Last month a study came out in JAMA (Journal of American Medical Association) reporting that more people in the USA are taking higher doses of vitamin D than ever before. This is in part, I believe, due to increased awareness about vitamin D deficiency and its ramifications.
Low vitamin D levels can contribute to depression, fatigue, dysmenorrhea, bone loss, risk for certain cancers, and low immune function. However, as the researchers in this study point out, you most certainly can overdose on Vitamin D and the consequences can be just as bad: hypercalcemia, increased risk of fracture, calcifications in the cardiovascular system, and even increased risk of other types of cancers.
This highlights what I have been telling my patients-if you are taking a high dose of vitamin D- which is technically anything over 1,000IU, we should be monitoring your vitamin D levels regularly.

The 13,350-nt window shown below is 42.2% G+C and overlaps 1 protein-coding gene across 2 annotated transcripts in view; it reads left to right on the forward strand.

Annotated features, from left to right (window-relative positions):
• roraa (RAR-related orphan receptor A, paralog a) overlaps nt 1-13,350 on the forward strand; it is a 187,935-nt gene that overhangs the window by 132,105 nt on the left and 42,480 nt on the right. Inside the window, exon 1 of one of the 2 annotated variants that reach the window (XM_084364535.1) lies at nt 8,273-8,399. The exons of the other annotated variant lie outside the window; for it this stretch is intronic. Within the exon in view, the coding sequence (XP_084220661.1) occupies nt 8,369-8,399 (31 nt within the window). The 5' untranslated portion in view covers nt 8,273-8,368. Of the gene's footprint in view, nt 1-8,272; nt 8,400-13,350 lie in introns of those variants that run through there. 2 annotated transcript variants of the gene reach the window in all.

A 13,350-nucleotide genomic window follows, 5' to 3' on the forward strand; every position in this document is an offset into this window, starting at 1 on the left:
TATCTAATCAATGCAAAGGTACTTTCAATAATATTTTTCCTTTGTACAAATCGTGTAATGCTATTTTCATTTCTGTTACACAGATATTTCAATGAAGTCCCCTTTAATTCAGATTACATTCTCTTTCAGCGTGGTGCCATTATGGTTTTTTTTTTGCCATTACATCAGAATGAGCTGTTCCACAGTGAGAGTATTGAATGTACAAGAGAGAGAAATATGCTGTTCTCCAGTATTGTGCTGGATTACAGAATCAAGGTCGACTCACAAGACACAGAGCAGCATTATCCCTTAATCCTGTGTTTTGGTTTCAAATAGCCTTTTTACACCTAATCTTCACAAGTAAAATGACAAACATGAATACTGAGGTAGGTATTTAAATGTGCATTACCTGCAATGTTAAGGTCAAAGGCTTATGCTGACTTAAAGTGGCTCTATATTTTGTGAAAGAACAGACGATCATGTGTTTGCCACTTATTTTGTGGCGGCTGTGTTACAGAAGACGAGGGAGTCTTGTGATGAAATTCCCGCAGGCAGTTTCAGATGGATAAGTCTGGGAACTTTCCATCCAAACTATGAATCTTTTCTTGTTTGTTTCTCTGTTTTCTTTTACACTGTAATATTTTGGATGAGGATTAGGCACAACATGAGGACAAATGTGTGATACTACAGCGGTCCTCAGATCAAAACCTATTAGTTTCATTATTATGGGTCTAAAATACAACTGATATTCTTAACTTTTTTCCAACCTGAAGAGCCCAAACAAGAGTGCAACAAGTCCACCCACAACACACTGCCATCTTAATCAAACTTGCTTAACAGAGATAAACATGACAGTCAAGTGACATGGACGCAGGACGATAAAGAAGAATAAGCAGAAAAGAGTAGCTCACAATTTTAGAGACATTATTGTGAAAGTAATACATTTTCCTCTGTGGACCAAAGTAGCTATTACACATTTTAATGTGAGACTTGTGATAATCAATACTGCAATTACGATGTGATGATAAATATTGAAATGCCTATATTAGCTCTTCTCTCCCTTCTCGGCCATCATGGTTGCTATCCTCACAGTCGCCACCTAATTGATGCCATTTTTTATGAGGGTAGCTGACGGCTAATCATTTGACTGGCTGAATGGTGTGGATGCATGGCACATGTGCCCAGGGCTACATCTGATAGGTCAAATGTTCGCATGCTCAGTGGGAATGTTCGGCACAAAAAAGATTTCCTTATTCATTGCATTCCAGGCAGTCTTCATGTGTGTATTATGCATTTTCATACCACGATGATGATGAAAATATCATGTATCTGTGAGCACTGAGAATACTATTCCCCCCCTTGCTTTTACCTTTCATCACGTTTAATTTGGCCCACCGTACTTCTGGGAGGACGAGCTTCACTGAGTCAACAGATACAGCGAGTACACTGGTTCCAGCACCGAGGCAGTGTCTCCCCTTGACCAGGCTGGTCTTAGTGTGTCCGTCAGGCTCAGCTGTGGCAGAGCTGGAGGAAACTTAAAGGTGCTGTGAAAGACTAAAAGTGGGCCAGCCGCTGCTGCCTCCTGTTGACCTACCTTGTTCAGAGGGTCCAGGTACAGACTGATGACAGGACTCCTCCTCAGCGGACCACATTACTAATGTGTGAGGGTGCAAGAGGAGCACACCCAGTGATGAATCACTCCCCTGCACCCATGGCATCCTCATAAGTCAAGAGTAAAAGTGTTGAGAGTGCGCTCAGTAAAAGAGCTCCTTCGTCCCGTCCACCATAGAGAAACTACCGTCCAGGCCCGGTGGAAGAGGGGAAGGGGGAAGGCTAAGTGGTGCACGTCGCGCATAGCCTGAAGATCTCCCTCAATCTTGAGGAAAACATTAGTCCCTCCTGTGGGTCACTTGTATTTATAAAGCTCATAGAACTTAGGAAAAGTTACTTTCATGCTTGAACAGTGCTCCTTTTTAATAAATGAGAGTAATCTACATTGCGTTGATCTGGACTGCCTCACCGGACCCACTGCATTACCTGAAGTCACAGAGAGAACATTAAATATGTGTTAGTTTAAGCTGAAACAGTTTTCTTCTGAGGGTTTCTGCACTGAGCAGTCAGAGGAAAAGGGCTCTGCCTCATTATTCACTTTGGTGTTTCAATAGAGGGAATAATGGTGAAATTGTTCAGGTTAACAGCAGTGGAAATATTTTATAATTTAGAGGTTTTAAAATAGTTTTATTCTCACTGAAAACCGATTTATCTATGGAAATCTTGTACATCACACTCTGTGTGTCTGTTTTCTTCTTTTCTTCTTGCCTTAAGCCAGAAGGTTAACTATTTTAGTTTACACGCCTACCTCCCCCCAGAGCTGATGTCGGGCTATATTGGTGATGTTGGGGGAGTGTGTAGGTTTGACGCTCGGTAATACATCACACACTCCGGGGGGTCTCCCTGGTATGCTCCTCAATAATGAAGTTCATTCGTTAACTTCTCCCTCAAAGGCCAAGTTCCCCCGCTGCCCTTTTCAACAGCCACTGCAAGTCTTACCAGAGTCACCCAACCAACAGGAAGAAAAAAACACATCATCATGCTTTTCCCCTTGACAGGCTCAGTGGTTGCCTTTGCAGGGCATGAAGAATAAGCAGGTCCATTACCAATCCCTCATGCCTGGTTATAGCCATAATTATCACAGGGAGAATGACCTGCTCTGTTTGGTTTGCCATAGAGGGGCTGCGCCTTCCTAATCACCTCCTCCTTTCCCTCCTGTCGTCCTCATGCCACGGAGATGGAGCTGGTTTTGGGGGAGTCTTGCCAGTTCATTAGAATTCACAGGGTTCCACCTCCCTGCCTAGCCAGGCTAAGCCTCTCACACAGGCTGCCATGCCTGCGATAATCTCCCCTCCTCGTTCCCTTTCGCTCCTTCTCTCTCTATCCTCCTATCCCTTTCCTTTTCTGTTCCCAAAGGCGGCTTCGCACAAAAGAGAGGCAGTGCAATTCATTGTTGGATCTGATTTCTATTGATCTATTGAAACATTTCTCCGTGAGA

It is all too easy to become overdosed as you become accustomed to taking that higher dose which is meant to be temporary with the exception of people with certain health conditions who would require a high dose long-term. This is especially true for elderly people and I have encountered several in my practice who needed to stop taking vitamin D long-term for their levels to normalize.
If you are taking any dose of Vitamin D over 1,000 IU please make sure someone is monitoring your levels appropriately which would, ideally, be every 3-6 months. If you have any questions about your Vitamin D levels please call our office at 916.351.9355.